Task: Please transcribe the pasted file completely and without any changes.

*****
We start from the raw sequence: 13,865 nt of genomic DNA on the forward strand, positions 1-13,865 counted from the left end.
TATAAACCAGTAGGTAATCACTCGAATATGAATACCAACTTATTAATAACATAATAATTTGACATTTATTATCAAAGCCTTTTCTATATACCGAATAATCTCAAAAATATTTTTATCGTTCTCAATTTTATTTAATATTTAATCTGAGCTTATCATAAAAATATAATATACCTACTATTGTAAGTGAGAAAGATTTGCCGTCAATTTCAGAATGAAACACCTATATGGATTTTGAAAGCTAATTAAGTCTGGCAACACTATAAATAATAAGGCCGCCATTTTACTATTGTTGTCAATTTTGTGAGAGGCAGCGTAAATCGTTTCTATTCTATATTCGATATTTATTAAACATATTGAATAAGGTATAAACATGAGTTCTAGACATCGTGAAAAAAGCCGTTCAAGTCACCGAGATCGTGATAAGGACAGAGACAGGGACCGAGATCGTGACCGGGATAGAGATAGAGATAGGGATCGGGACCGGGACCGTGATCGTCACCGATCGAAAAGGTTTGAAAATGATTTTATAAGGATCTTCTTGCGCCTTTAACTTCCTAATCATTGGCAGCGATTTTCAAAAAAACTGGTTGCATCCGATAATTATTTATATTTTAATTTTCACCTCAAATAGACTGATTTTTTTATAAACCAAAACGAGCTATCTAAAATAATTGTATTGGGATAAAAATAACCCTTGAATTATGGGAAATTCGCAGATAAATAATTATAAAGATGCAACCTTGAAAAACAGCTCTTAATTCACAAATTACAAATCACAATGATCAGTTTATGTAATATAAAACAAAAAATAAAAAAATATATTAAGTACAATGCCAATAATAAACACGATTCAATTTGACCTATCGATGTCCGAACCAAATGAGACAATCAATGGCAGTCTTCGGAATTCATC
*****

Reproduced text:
We start from the raw sequence: 13,865 nt of genomic DNA on the forward strand, positions 1-13,865 counted from the left end.
TATAAACCAGTAGGTAATCACTCGAATATGAATACCAACTTATTAATAACATAATAATTTGACATTTATTATCAAAGCCTTTTCTATATACCGAATAATCTCAAAAATATTTTTATCGTTCTCAATTTTATTTAATATTTAATCTGAGCTTATCATAAAAATATAATATACCTACTATTGTAAGTGAGAAAGATTTGCCGTCAATTTCAGAATGAAACACCTATATGGATTTTGAAAGCTAATTAAGTCTGGCAACACTATAAATAATAAGGCCGCCATTTTACTATTGTTGTCAATTTTGTGAGAGGCAGCGTAAATCGTTTCTATTCTATATTCGATATTTATTAAACATATTGAATAAGGTATAAACATGAGTTCTAGACATCGTGAAAAAAGCCGTTCAAGTCACCGAGATCGTGATAAGGACAGAGACAGGGACCGAGATCGTGACCGGGATAGAGATAGAGATAGGGATCGGGACCGGGACCGTGATCGTCACCGATCGAAAAGGTTTGAAAATGATTTTATAAGGATCTTCTTGCGCCTTTAACTTCCTAATCATTGGCAGCGATTTTCAAAAAAACTGGTTGCATCCGATAATTATTTATATTTTAATTTTCACCTCAAATAGACTGATTTTTTTATAAACCAAAACGAGCTATCTAAAATAATTGTATTGGGATAAAAATAACCCTTGAATTATGGGAAATTCGCAGATAAATAATTATAAAGATGCAACCTTGAAAAACAGCTCTTAATTCACAAATTACAAATCACAATGATCAGTTTATGTAATATAAAACAAAAAATAAAAAAATATATTAAGTACAATGCCAATAATAAACACGATTCAATTTGACCTATCGATGTCCGAACCAAATGAGACAATCAATGGCAGTCTTCGGAATTCATC